Advisor Alpha: The Argument for Actively Managed Investments
In investment jargon, alpha is the amount of value added by having a good investment advisor or following a particular successful investment strategy.
It is the measure between just putting your money in an index fund versus having an actively managed portfolio that performs better than the averages.
In this regard, you can measure the alpha for your portfolio by seeing how your money has performed versus a standard measure like the S&P 500 Stock Average or the Dow Jones Industrial Average.
Your portfolio might lag these averages in a given short term, but over several market cycles your advisor should be providing measurable alpha by avoiding the worst of the down (bear) markets and participating in a large part of the growth of the rising (bull) markets.
Portfolio management effort by your advisor requires discipline, patience, persistence and constant questioning of every investment transaction. No one has all winners in the investment game and competence in this effort requires admitting your mistakes with appropriate sales and allowing your winners to benefit the portfolio until they stop - and they all stop at some point.
I measure my worth to my clients by the performance I add to my clients' portfolios in comparison to the unmanaged market averages. As the academics will tell you, this is a very high bar to attain consistently.
Indeed, I do not measure up to this every quarter or year. Yet over the long run, I do have a good historical investment performance. Of course, one must remember that past performance does not guarantee future results. So there is no rest in the job for an advisor offering alpha; there is no resting on one's laurels.
Recently, I have considered another facet of advisor alpha that doesn't rely on relative investment performance. Folks with money are often busy doing other things in life. Among the philosophic set, the domain of money is just one of thirteen domains of permanent human concern.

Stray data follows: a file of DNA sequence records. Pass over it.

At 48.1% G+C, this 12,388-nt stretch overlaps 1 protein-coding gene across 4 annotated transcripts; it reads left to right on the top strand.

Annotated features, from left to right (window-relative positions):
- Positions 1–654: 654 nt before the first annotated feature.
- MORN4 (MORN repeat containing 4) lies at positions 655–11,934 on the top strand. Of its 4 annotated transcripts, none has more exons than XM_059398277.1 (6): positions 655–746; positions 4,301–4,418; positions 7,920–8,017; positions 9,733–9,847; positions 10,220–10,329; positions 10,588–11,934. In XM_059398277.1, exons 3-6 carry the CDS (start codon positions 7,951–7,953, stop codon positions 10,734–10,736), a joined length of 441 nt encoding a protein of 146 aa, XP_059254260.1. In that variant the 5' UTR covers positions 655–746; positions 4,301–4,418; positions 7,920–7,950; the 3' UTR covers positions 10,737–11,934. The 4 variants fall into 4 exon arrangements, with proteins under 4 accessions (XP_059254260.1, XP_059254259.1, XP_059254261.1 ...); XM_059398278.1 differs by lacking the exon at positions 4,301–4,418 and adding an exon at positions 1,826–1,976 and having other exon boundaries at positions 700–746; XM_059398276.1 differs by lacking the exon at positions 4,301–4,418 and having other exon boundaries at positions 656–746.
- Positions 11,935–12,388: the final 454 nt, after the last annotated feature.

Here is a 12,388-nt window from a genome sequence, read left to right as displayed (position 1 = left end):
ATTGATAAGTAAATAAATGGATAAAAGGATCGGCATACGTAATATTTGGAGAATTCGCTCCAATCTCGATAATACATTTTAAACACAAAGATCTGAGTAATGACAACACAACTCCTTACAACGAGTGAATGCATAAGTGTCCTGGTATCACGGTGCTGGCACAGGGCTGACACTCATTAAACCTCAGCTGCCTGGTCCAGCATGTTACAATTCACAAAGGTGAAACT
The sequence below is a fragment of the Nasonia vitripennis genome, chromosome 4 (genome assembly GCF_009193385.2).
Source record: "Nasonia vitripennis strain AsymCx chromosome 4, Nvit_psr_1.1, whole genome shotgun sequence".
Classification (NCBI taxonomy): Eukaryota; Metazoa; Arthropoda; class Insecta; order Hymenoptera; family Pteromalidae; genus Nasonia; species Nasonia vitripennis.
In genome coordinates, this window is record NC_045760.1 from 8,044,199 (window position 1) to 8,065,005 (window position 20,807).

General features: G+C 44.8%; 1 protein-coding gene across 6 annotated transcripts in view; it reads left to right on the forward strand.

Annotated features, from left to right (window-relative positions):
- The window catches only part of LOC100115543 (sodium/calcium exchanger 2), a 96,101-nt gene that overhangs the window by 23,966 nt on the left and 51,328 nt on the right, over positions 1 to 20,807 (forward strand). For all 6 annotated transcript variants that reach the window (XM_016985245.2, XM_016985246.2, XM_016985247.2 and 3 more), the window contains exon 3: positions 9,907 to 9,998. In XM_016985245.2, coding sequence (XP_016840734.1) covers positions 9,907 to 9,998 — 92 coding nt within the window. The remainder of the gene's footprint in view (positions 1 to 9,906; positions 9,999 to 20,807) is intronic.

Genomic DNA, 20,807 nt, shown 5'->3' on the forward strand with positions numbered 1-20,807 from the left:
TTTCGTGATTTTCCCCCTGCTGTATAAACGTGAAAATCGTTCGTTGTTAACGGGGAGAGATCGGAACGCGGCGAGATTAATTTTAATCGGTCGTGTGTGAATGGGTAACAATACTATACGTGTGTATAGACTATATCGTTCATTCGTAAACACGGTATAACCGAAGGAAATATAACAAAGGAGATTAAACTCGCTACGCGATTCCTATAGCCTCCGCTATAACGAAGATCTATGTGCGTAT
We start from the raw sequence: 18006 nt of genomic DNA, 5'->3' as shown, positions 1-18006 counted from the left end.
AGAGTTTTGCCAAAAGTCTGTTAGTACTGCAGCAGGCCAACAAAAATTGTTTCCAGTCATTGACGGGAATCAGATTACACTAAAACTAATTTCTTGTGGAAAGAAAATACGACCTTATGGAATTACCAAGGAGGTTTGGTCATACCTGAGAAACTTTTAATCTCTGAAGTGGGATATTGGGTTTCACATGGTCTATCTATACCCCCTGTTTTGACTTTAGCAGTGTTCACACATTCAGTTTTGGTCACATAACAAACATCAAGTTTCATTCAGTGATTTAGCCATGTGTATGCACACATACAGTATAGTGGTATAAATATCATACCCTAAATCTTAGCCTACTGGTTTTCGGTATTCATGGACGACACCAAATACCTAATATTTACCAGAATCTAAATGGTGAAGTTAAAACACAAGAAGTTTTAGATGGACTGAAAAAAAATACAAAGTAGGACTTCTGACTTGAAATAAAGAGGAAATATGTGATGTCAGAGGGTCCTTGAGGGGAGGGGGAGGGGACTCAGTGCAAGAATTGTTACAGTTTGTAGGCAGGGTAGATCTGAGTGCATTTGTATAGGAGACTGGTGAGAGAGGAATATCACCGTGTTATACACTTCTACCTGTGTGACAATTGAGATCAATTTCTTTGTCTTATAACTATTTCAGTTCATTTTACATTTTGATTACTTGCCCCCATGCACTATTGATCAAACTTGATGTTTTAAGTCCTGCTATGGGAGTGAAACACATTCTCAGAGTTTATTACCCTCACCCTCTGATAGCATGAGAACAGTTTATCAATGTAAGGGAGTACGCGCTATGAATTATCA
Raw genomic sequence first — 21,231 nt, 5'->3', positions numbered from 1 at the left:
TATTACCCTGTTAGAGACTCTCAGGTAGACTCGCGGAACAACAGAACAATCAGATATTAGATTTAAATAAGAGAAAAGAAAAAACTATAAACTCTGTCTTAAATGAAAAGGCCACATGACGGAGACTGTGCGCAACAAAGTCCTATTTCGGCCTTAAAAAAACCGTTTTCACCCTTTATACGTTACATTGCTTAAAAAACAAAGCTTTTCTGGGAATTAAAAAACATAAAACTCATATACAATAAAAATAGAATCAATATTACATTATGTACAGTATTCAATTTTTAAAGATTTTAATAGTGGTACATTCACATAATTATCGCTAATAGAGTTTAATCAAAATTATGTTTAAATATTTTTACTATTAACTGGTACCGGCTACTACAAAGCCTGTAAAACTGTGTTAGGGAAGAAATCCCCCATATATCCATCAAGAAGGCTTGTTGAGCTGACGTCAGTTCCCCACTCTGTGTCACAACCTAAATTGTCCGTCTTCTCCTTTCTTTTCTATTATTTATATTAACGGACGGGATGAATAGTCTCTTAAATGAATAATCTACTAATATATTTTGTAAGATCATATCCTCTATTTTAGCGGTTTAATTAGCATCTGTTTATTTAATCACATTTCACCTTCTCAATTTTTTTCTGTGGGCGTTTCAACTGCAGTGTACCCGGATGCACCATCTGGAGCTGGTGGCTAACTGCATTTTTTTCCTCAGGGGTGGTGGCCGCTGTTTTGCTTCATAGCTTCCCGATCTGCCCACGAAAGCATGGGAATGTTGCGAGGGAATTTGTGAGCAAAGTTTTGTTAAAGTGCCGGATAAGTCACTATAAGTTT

So, most folks have a number of other things to be concerned about other than their money and investments. Advisor alpha in this regard is the time and effort saved by the investor when their trusted advisor handles this domain of concern for them.
It's like going out to dinner rather than preparing it at home. As I get older my "chef alpha" seems to get larger, because my wife and I are enjoying meals at restaurants more often than in our younger years. The value added by having a good restaurant serve us a savory meal far exceeds the cost in our estimation.
As I ponder the twilight of my investment career, it is rewarding to find that I am worth more than just my investment alpha. At our firm we have made our clients' lives a bit easier as we do our daily work of watching the markets, researching investment possibilities and then allocating funds to various investments and finally measuring the results and making the appropriate corrections.
We have also happily value-added the investment accounting, tax reporting, and coordination with tax preparers while keeping our clients and their families in the loop.
Having a career in life is all about effectively handling the concerns of others within the context of a trusting relationship. It is all about being of service and value to others. For me, it just doesn't get any better than this.